I showed that the ladder operators: $ \hat{\overrightarrow{a}}=(a_x, a_y , a_z)$ and $\hat{\overrightarrow{a}}^{\dagger} = (a_x^{\dagger}, a_y^{\dagger} , a_z^{\dagger})$ can form a vector operator by proving:

$$ [J_k, a_l] = i \hbar \varepsilon_{klm} a_m \hspace{1,5cm} [J_k, a_l^{\dagger}] = i \hbar \varepsilon_{klm} a_m^{\dagger}$$

I also know that to construct spherical components it should look something like this:

$$ V_1 = - \frac{1}{\sqrt{2}} (V_x + i V_y) \hspace{0,8cm}V_0 = V_z \hspace{0,8cm}V_{-1} = \frac{1}{\sqrt{2}} (V_x - i V_y) \hspace{0,8cm}(1) $$

I would simply plug them in the expressions $V_1$ , $V_0$ and $V_{-1}$ in order to get the spherical components for $\hat{\overrightarrow{a}}$ and $\hat{\overrightarrow{a}}^{\dagger}$ but now I'm wondering, how do I arrive at these general expressions for the spherical components of a vector operator $(1)$?


1 Answer 1


You would first find a linear combination of your operators so that $$ [\hat J_+,\hat{T}^\ell_m]=0\, , $$ and once you have that you can ladder down using $$ [\hat J_-,\hat T^\ell_m]=\sqrt{(\ell+m)(\ell-m+1)}\,\hat{T}^{\ell}_{m-1}\, . $$
This does not fix the “norm” of the operator, i.e. $A\hat T^{\ell}_m$ also has the right transformation properties for any constant $A$. $A$ can be considered a normalization factor.

In practice, one can often “guess” at the form of the operator $\hat T^{k}_k$ by comparing with the spherical harmonics in Cartesian coordinates: since $(x+iy)\sim \hat{T}^{1}_1\sim Y_1^1(\theta,\varphi)$, then $(x+iy)^k\sim \hat T^{k}_k$ and ladder down from there. Indeed if you compare your $V_k$ with the spherical harmonics $Y_{1}^m(\theta,\phi)$ in Cartesian form you can immediately see how the combination $V_x\pm i V_y$ occur.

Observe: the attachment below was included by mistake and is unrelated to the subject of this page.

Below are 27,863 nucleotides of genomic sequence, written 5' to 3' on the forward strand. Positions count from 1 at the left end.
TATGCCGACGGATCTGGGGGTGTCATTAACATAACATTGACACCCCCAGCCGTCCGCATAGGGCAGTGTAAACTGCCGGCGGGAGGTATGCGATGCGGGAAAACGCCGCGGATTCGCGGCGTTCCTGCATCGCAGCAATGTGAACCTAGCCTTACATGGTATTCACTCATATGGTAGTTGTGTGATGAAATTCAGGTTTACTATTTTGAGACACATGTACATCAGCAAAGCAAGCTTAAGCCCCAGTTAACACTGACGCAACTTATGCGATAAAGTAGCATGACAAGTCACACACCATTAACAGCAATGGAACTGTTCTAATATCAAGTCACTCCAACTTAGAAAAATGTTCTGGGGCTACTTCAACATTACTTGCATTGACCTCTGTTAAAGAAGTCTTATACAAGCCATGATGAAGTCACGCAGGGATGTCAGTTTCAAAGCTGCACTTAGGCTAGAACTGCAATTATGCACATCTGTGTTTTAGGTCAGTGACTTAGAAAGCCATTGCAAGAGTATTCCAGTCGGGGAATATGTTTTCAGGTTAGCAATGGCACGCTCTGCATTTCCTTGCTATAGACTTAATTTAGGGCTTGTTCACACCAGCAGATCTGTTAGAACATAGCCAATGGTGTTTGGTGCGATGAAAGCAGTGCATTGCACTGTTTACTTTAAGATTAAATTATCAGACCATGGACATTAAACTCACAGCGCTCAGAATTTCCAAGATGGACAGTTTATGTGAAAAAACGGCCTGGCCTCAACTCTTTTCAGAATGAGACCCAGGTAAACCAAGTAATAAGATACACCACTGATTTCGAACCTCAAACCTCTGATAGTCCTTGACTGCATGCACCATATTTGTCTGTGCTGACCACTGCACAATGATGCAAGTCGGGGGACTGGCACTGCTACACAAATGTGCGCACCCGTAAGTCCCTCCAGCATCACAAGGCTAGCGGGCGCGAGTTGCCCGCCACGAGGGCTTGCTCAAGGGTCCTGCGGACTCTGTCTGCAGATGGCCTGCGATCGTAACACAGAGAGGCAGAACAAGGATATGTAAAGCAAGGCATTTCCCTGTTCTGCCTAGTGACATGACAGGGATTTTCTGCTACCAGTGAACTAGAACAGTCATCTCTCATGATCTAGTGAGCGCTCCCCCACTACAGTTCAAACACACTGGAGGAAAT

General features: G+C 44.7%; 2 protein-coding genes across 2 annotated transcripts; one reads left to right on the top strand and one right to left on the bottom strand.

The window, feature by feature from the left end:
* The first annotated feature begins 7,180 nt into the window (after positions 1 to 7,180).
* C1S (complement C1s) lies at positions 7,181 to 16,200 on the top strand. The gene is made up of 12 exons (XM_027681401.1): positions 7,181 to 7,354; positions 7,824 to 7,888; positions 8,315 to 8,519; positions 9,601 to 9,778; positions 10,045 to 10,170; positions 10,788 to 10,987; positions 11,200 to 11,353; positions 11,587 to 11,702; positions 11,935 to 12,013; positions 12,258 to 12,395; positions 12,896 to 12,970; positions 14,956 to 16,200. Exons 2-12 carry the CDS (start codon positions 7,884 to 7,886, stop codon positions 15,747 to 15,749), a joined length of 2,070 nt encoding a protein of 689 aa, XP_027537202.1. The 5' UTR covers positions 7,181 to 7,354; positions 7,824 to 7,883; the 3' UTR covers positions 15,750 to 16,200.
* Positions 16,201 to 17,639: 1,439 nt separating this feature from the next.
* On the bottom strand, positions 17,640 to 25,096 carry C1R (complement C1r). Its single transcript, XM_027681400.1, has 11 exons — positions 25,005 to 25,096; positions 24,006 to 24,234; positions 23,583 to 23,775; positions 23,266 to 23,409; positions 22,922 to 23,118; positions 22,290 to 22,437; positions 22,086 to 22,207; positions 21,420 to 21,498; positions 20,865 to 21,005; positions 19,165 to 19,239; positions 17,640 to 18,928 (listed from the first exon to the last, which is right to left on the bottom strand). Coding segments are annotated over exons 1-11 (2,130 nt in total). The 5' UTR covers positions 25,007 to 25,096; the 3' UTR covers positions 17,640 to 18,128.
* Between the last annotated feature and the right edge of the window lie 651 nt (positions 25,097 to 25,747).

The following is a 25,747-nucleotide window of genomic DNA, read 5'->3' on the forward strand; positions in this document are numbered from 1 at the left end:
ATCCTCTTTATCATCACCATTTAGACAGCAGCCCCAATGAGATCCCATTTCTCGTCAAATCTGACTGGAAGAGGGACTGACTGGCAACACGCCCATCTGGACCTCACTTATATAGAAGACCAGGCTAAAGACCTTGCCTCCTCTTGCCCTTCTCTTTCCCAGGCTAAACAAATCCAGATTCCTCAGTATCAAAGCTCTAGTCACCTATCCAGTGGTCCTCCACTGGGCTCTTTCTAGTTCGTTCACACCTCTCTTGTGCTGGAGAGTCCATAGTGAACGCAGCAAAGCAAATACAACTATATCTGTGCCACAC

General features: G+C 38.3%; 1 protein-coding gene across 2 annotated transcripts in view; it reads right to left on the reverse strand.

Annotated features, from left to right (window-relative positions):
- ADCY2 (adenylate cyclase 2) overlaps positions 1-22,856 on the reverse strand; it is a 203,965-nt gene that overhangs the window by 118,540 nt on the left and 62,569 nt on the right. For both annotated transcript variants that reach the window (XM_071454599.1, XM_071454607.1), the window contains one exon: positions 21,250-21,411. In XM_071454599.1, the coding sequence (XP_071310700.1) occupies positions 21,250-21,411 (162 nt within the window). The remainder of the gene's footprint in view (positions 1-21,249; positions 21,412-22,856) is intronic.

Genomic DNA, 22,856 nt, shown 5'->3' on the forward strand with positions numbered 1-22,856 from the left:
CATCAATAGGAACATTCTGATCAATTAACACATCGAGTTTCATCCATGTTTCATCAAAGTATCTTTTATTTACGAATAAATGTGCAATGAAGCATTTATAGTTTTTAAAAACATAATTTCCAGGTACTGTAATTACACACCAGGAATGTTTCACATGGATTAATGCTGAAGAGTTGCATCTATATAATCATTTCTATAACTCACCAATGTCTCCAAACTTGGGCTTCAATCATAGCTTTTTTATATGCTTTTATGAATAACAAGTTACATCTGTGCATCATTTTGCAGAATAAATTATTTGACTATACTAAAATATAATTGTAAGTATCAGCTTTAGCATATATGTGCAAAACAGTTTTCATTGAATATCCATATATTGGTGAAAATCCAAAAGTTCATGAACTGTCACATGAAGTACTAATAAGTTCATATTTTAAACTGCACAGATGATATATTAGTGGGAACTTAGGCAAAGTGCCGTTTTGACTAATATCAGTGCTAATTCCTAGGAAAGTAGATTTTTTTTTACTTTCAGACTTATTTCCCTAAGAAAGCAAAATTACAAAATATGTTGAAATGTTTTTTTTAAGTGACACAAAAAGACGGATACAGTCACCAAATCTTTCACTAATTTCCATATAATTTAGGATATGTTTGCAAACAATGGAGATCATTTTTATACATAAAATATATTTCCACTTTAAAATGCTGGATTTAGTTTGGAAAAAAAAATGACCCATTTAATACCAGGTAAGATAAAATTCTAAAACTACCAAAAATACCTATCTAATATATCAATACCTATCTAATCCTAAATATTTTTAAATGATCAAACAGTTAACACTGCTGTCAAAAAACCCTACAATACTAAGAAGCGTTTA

• $\begingroup$ But, what would I use in this case? By the definition: $\hat{T}_m^l = \sum_{q, q'} C_{q,q',Q}^{j_1,j_2,J} V_qU_{q'}$ should I use: $V_q = \overrightarrow{a}$ and $U_{q'}= \overrightarrow{a}^{\dagger}$ and then show that the commutator you have is zero? $\endgroup$ Commented Nov 28, 2021 at 19:11
  • $\begingroup$ for which case? $\endgroup$ Commented Nov 28, 2021 at 19:17
  • $\begingroup$ assuming that my components $a_1 , a_0$ and $a_{-1}$ have the form in $(1)$, should I have $V_q= U_{q'}= \overrightarrow{a}$, plug it in $\hat{T}_Q^J$ and finally verify that $[\hat{J}_+ , \hat{T}_Q^J] =0$ ? Im confused in what I should use as $V_q$ and $U_{q'}$ in order to prove your commutation relation $\endgroup$ Commented Nov 29, 2021 at 17:13
  • $\begingroup$ In my first comment the indicies $(l,m) $ should actually be $(J,Q)$ $\endgroup$ Commented Nov 29, 2021 at 17:14

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